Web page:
US 7583722 B2 Abstract Data is estimated from a received vector comprising a plurality of communications. A received wireless signal is converted to a baseband signal, which is sampled to produce a received vector. Channel responses are estimated for the received communications. The noise variance is estimated. The noise variance is scaled by a scaling factor. Samples are processed using the estimated channel responses and the scaled noise variance to produce a spread data vector. The spread data vector is despread to recover the data of the received wireless signal.
Claims(7) 1. A user equipment (UE) comprising:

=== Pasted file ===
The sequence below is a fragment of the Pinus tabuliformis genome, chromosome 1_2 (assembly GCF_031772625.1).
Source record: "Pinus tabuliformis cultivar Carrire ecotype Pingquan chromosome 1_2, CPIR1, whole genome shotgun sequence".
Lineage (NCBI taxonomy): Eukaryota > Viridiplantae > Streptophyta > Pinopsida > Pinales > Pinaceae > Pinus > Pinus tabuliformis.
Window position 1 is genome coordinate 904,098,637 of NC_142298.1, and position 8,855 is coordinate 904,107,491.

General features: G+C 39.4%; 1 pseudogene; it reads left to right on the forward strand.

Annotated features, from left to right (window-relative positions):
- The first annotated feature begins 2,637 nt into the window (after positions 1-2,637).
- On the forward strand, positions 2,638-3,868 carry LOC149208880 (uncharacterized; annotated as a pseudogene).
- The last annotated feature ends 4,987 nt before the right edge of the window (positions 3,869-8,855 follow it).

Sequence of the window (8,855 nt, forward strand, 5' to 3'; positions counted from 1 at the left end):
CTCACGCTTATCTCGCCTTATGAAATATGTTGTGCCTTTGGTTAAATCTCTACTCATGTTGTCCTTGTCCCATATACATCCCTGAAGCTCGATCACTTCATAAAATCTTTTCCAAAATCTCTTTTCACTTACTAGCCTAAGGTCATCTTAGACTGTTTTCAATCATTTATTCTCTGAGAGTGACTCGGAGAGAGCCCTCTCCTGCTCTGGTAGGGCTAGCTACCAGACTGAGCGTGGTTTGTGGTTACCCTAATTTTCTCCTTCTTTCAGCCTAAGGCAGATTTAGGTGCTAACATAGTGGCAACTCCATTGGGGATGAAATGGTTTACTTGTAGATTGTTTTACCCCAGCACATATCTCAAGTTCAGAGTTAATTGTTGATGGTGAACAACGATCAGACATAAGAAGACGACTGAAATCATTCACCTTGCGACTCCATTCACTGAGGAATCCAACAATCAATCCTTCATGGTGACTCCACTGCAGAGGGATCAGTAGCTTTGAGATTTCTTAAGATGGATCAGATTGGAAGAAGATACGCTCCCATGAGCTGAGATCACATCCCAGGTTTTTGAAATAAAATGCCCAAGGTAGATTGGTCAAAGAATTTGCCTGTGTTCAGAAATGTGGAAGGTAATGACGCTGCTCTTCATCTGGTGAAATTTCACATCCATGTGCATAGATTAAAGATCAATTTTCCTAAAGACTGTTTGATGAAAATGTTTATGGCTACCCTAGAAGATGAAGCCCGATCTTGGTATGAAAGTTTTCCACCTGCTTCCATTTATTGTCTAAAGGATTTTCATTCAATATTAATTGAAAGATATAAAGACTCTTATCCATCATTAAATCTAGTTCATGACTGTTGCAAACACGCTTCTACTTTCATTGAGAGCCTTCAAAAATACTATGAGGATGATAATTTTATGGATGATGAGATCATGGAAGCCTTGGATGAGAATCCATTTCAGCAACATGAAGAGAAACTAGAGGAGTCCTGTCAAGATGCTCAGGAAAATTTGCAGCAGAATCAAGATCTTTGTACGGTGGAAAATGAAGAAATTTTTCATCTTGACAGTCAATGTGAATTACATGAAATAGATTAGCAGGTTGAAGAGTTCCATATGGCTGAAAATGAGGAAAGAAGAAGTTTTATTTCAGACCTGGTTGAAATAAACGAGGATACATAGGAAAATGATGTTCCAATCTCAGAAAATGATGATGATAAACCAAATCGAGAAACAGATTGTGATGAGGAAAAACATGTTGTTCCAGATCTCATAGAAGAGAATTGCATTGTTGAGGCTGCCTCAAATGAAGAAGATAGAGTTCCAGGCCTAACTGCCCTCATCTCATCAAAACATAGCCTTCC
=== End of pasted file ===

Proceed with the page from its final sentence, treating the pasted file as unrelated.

an antenna configured to receive a vector comprising a plurality of communications, the communications received in a shared spectrum;
a channel estimation device configured to estimate a channel response of the received vector, said channel response including a channel response matrix and a noise variance; and
a data estimation device configured to receive a scaled input, including one of a scaled version of a noise variance or a scaled version of a channel response, said scaled input scaled by a factor derived from at least one gain factor of the received communications, and to use the channel response and the received vector to detect data of the plurality of communications.
2. The UE of
3. The UE of
4. The UE of
5. The UE of
6. The UE of
7. The UE of